Many factors come into play when it comes to choosing a wine. The consumer’s knowledge of the winery is, obviously, the most important. But when we stand in front of a shelf, in a wine shop or in a department store, we experience a kind of “crush” that not infrequently makes us choose one bottle over another.
In this “crush”, which lasts only a few seconds, labels are everything. In just a few square centimetres, wineries must transmit to the consumer a declaration of intent about the identity of their wines and their brand.
As Alberto Torroba, general manager of Argraf, explains, in the last 40 years, the wine label sector has undergone “a revolution, both technically and aesthetically”. One and the other have gone hand in hand and have made it possible to find an endless number of finishes and formats. Thus, the current trend is “not only to make a visual impact, but also to provide tactile sensations”, says the director.
Materials with velvet textures or wood veneers are some of the trends that can be found on the market. The use of complex reliefs, at various heights, is also becoming increasingly popular.
Among the most innovative, Torroba points to the application of various materials superimposed on the same label. Or even paper printed with thermochromic inks whose motifs remain invisible and only come to light when the bottle reaches the correct serving temperature.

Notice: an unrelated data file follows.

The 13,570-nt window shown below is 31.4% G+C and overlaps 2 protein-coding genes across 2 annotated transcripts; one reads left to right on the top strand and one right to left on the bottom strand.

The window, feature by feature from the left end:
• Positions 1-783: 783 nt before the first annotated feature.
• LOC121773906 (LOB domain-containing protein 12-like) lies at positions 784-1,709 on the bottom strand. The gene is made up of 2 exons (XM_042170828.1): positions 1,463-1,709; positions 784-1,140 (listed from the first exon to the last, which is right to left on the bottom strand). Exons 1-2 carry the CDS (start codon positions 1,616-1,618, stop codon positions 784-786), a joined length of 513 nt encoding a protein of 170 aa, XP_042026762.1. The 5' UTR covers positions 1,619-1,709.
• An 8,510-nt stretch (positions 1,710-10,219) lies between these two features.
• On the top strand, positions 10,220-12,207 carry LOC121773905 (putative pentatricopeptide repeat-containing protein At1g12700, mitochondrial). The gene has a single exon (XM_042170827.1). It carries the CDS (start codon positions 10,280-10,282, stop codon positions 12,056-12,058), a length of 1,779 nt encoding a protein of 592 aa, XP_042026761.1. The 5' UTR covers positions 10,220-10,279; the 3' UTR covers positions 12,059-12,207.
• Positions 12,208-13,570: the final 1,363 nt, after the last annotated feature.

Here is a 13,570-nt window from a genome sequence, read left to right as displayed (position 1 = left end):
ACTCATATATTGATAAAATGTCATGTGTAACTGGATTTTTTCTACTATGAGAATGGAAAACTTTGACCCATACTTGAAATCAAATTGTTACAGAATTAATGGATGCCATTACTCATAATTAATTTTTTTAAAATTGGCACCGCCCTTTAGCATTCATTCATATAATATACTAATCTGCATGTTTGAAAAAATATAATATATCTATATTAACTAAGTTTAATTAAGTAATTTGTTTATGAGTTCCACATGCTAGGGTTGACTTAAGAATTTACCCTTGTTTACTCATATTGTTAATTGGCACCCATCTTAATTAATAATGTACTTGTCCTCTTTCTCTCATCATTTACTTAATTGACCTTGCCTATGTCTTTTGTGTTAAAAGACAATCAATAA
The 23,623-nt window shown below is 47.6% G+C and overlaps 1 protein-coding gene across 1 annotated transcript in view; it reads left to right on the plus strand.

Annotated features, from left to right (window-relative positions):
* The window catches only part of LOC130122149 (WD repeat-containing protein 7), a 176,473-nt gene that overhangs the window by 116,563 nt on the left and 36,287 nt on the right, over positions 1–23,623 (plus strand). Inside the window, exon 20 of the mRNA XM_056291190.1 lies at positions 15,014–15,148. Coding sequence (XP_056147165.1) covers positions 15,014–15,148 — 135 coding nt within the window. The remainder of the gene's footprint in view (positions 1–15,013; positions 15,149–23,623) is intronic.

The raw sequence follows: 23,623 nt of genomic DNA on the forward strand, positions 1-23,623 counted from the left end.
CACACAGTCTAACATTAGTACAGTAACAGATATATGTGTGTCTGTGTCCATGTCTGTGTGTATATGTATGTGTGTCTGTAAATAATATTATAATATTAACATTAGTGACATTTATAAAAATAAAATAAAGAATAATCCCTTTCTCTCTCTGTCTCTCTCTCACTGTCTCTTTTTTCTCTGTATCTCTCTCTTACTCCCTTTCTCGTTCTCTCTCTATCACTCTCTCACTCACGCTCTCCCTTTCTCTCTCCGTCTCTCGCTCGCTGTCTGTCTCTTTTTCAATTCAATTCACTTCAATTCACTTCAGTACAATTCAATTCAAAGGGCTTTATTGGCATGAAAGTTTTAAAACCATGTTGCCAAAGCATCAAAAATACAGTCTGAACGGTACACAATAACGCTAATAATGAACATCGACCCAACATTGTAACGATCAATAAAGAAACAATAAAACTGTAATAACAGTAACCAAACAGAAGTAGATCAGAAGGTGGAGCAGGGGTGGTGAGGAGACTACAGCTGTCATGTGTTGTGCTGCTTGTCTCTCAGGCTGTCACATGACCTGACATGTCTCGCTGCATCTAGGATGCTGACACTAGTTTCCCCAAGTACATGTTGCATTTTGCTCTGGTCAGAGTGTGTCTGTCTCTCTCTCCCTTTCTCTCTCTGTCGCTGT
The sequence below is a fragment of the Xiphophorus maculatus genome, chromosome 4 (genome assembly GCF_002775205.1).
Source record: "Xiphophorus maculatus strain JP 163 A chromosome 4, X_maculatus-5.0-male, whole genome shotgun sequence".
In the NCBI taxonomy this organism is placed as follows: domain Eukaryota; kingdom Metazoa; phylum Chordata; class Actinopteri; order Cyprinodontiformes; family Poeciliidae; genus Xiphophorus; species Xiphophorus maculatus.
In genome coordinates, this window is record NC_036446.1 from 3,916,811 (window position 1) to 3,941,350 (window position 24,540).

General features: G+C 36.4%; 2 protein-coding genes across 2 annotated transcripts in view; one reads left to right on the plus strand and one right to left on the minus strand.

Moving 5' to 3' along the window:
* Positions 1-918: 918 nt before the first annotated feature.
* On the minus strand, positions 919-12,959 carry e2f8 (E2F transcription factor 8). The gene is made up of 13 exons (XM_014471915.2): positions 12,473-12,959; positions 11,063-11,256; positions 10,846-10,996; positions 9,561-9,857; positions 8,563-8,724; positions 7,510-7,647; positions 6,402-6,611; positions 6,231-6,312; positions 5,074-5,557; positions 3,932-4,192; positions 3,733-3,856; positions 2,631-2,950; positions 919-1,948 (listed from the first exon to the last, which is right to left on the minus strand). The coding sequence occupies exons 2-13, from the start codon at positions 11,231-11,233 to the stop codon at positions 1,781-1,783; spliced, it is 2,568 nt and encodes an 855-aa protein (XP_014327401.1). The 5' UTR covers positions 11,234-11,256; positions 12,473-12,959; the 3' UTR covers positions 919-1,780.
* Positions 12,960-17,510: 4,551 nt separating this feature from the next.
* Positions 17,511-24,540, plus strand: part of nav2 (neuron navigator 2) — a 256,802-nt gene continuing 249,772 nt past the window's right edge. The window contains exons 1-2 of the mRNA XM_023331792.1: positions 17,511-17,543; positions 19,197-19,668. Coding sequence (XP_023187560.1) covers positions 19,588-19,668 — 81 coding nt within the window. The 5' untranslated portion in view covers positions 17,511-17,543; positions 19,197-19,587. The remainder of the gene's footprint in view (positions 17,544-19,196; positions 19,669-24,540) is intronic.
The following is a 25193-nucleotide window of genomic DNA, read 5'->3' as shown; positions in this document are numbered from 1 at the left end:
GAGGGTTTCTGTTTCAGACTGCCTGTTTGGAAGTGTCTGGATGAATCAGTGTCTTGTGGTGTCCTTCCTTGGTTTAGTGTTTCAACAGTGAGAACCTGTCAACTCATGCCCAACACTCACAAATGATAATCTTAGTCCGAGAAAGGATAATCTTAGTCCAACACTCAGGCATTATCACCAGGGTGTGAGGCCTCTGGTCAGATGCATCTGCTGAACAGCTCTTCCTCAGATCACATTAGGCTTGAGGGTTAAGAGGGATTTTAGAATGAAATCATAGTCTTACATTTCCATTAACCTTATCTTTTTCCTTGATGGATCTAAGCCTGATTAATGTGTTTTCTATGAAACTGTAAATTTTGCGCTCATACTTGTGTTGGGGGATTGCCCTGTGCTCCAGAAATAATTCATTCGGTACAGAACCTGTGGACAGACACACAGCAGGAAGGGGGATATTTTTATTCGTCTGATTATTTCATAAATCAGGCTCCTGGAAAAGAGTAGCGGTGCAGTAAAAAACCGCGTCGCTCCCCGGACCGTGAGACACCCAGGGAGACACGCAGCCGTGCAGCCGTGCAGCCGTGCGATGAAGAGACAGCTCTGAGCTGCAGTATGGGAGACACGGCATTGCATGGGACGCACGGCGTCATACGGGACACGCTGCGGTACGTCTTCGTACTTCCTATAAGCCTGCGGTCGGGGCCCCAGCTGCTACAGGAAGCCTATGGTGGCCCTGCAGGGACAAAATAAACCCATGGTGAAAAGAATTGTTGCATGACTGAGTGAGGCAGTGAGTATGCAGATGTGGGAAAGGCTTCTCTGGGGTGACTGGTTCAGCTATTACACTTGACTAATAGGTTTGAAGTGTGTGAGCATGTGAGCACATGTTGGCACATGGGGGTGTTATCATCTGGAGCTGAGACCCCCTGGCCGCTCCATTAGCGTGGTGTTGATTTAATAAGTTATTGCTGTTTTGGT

In this wide world of almost infinite possibilities, the training of the designer is particularly important, as he or she has to keep up to date with the trends, capabilities, machinery and finishes that can be applied to their designs. “We like to think that if creativity has no limits, brands shouldn’t have any either”.
With this panorama, it is not difficult to think that the wine label and packaging sector still has many pleasant surprises in store for us. Torroba is clear: “We are moving towards more elaborate and complex labels, with more graphic and even artistic elements; labels that tell stories in just a few square centimetres and with increasingly higher technical quality and richer and more natural materials. The future will be technological and sustainable.